On the subject of the playoffs: You have to be impressed with the Celtics and, to be honest, unimpressed with the Magic. Orlando handled the end-game last night like a team that had never been in a close game. There were too many mistakes to count, topped by J.J. Redick’s mind-block with the basketball on the last possession. I can hear the, ‘not very smart for a Duke guy,’ jokes coming out of Chapel Hill and College Park right now.
Those jokes would be accurate.
The only thing that would come close to a LeBron-Kobe Finals for the league would be Celtics-Lakers, maybe the only NBA matchup left in which the TEAMS are as significant to the plot as the superstars. The Celtics don’t have a superstar, just four very good players, which may be why they’ve become so tough to beat. That and the fact that they’re all smart enough to know that this is probably the last roundup, that they aren’t likely to be this healthy this late in the season again anytime soon.
The Lakers of course, have Kobe Bryant and I keep hearing people ask if he belongs in the same sentence as Michael Jordan if the Lakers win and he gets a fifth championship ring. The answer is simple: NO. Bryant’s a great player, certainly a better, tougher and more clutch player right now than LeBron James, but let’s not get carried away. I will say this one more time: There was ONE Jordan. All these comparisons get out of hand. I still remember years ago hearing a TV announcer who will go un-named (but you can look at him live) compare North Carolina freshman guard Jeff Lebo to Jerry West. Seriously.
Let’s get over that. Championship rings ARE important in terms of measuring a superstar but they aren’t the be all and end all. If they were, Robert Horry and Steve Kerr would be Hall-of-Famers. So, if Kobe does win a fifth ring, more power to him and let’s move him up another notch in the category of special players.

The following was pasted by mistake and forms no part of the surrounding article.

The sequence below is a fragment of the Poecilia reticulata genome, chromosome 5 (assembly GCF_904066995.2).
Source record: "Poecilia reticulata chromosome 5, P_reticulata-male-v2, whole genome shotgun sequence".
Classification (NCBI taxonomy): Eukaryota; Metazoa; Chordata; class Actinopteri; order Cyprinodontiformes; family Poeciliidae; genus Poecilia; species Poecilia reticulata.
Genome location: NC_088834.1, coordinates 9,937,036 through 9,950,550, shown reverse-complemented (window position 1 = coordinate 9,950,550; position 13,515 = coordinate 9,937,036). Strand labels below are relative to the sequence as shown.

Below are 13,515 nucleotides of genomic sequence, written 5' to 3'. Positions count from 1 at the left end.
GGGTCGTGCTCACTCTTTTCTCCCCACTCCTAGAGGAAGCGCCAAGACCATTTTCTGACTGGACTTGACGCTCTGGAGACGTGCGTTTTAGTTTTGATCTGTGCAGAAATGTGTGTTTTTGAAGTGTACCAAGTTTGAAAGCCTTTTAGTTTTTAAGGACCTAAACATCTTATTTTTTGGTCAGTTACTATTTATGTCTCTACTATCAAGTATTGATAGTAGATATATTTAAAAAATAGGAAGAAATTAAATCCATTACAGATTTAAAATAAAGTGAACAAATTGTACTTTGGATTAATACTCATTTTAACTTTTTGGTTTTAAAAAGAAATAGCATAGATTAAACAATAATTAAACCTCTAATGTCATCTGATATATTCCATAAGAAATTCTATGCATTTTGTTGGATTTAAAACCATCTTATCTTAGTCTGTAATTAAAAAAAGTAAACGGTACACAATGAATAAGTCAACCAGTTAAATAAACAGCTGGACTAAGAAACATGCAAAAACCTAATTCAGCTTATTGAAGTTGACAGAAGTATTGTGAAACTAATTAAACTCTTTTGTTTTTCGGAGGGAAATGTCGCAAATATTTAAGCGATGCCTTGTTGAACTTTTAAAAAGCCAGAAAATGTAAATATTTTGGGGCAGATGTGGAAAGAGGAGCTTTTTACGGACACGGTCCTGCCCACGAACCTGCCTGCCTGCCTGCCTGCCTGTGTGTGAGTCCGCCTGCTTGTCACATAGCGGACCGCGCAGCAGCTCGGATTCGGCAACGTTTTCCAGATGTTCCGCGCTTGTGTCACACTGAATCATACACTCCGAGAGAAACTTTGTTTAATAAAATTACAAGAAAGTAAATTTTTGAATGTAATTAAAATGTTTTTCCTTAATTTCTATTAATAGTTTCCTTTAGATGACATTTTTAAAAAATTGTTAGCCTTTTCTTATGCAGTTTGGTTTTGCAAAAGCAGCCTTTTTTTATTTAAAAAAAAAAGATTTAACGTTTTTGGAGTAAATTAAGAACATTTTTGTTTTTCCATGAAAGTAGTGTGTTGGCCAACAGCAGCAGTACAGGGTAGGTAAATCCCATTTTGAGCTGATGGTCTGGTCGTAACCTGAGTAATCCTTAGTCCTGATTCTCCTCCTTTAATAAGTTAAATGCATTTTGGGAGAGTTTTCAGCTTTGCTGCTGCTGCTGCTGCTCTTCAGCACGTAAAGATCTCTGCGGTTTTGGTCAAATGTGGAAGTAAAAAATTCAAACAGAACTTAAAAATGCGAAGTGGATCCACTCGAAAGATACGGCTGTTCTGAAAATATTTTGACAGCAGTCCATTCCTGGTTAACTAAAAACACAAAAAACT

But in the same sentence with Jordan? No.
Here’s the list of players who can be put in the same sentence with Jordan, regardless of position: Bill Russell, Wilt Chamberlain, Kareem Abdul-Jabbar, Oscar Robertson. I’m not saying any are better, I’m just saying you can put them in the same breath with Jordan and maybe—MAYBE—make the argument they were as valuable or more valuable at the peak of their skills.
And, in case you’re interested, there’s NO ONE in this year’s draft who is going to end up in that sentence. That doesn’t mean there aren’t very good players but those guys are once-in-a-generation, not once a year.
One thing about yesterday’s blog: I didn’t want to imply there is NO good sports talk anywhere in the country. Someone mentioned Ralph Barbieri and Tom Tolbert in San Francisco—yup, good radio guys and good interviewers. My pal Mike Gastineau in Seattle is also very good and, yes, his colleague Mitch Levy who is on mornings on KJR is a very good interviewer. Mitch just happens to have an ego that makes mine look non-existent and doesn’t know the difference between funny and insulting. Tony Kornheiser is obviously unique and also my friend as everyone knows. And Mark Patrick in Indianapolis, whose son happens to be new Nationals relief pitcher Drew Storen, also does very good and very smart work. Chris Myers does a long-form interview show on Fox sports radio that’s also an excellent listen. There are others I know I’m leaving out but those guys come to mind quickly.
John's new book: "Moment of Glory--The Year Underdogs Ruled The Majors,"--is now available online and in bookstores nationwide. Visit your favorite retailer, or click here for online purchases